Lets say I am doing a photoshop filter and running a word-processor (with spell checking), and doing a file copy -
For some jobs the current Mac behavior is exactly the behavior you want - especially time critical ones. This model is great for professional work like photoshop filters, renders, video filtering, sound, 3D, etc. However, your machine does not get the speed up as much (or at all) when not doing one of those tasks. The AMP (Mac) solution is a little more "all or nothing" - it is either a lot better at what you want to do, or it does not make much of a difference.
For now Apple has added support to the current MacOS so that many system services will automatically take advantage of multiple processors - tasks like QuickTime, QuickDraw or 3D, which are exactly the type of demanding tasks that most people want MP for. However there are many parts of the OS that it will not improve dramatically with the current Mac-MP - and many people focus only on that, when in reality the Power-Users (those most likely to need MP) are likely to be very satisfied with the results. In the future when MP becomes cheaper and more mainstream, then the MP support in Rhapsody will be SMP and will be better for those users as well.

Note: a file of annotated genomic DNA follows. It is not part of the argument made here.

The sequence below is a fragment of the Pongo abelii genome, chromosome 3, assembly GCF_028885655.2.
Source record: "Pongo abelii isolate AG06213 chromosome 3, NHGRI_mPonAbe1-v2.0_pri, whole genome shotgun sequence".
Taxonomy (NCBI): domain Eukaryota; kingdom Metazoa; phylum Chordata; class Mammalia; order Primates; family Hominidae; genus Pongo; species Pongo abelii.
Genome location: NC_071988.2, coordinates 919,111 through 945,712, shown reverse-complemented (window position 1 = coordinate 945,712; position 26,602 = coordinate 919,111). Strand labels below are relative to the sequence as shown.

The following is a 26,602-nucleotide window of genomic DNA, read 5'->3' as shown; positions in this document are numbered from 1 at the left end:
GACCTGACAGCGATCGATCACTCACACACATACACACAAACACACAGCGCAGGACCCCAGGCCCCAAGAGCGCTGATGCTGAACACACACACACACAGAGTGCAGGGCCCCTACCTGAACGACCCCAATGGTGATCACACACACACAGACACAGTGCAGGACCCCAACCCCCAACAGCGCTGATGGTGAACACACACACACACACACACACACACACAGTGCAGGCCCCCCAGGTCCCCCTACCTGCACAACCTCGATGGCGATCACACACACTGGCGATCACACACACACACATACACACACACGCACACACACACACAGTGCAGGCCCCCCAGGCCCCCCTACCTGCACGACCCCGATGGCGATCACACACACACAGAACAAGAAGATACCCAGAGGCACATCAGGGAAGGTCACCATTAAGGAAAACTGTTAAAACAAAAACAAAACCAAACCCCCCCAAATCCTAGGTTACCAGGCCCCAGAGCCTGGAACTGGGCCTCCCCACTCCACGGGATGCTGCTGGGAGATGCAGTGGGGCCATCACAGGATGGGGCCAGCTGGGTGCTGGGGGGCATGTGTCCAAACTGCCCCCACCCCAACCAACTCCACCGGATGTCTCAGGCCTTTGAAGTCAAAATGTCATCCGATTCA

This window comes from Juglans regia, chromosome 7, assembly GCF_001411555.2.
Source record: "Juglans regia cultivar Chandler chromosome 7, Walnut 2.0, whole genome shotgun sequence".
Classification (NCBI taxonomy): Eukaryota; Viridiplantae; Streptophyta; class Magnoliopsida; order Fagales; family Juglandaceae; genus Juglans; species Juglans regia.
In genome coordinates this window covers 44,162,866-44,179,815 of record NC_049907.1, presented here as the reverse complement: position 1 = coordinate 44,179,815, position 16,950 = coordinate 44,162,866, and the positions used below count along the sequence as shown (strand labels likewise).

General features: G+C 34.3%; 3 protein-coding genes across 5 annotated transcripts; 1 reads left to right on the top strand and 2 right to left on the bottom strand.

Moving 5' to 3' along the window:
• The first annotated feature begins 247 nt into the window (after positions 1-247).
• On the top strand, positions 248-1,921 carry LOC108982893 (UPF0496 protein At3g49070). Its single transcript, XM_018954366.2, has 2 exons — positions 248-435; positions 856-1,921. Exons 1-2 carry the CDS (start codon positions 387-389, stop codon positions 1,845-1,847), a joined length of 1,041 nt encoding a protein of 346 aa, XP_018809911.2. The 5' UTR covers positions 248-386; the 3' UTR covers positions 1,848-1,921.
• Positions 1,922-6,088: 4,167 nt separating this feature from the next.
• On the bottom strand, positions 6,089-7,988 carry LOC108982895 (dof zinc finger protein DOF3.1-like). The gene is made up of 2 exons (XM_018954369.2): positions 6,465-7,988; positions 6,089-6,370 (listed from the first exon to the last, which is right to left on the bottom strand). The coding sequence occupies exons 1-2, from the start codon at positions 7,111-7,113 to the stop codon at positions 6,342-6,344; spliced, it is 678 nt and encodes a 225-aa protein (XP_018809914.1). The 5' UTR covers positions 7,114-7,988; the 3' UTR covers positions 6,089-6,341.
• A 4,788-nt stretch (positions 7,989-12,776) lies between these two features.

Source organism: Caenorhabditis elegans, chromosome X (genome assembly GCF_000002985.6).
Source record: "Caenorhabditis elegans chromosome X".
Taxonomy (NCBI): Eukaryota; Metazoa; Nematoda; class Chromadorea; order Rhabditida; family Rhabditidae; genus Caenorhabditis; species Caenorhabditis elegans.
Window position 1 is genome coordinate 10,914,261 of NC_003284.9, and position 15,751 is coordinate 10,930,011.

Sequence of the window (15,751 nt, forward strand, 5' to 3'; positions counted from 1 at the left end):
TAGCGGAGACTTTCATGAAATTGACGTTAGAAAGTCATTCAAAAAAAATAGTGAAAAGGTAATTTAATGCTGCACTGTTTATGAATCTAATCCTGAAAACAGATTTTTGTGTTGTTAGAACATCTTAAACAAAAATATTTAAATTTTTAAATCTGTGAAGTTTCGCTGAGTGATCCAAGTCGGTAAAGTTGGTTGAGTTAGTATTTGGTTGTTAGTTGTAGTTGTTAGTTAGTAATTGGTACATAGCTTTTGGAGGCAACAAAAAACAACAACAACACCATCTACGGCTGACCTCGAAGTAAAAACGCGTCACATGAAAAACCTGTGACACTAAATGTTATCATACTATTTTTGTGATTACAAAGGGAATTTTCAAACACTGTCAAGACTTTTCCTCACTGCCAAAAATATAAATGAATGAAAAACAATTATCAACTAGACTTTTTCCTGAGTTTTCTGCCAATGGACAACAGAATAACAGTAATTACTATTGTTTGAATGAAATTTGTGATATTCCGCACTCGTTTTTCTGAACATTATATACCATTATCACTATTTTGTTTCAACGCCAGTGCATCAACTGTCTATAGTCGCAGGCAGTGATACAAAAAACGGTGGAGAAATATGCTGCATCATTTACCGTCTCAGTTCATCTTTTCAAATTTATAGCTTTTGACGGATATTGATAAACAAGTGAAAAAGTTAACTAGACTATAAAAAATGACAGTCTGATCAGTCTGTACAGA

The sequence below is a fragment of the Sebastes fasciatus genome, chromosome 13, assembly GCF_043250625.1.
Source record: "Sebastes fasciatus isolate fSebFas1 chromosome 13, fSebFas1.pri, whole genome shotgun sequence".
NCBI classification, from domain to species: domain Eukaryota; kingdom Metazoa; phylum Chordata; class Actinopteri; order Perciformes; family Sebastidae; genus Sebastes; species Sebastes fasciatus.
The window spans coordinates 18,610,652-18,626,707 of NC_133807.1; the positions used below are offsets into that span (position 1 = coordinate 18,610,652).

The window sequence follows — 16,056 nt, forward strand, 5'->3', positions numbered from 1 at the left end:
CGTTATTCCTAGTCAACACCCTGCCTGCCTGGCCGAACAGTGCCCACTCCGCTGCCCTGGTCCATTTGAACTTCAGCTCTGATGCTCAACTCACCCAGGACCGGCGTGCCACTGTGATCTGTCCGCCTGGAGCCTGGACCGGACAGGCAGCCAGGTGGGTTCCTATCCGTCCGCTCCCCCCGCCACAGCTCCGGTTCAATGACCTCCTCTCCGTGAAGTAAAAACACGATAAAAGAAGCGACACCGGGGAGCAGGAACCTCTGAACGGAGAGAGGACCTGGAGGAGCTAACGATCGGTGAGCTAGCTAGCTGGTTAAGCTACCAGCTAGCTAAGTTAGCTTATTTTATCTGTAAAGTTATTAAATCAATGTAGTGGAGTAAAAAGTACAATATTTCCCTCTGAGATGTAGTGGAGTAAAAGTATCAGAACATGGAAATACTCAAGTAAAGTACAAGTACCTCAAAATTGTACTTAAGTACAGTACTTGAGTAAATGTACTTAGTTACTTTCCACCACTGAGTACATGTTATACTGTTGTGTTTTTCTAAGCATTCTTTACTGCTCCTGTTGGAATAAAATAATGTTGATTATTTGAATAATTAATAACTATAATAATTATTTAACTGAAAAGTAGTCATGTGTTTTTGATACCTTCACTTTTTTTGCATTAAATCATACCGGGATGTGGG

Specialty (Dedicated Task) - MP
The Macs also have some specialty accelerators that are technically MP systems. Often designers put 4 (or more) computers on a specialty card, just for doing a particular task - often photoshop or multimedia or 3D work. These are sort of a special case. Often the processors on this card are SMP from inside the cards perspective - but the Mac is still the traffic cop. These systems do not run the MacOS and are completely dedicated to one or two tasks. These are usually high-end specialty systems, often using specialty processors (not PowerPC's) and are only used for professional work, and they are not even marketed as "MP" systems - just as "photoshop accelerator" cards or "trans-puters".
Multiple OS - MP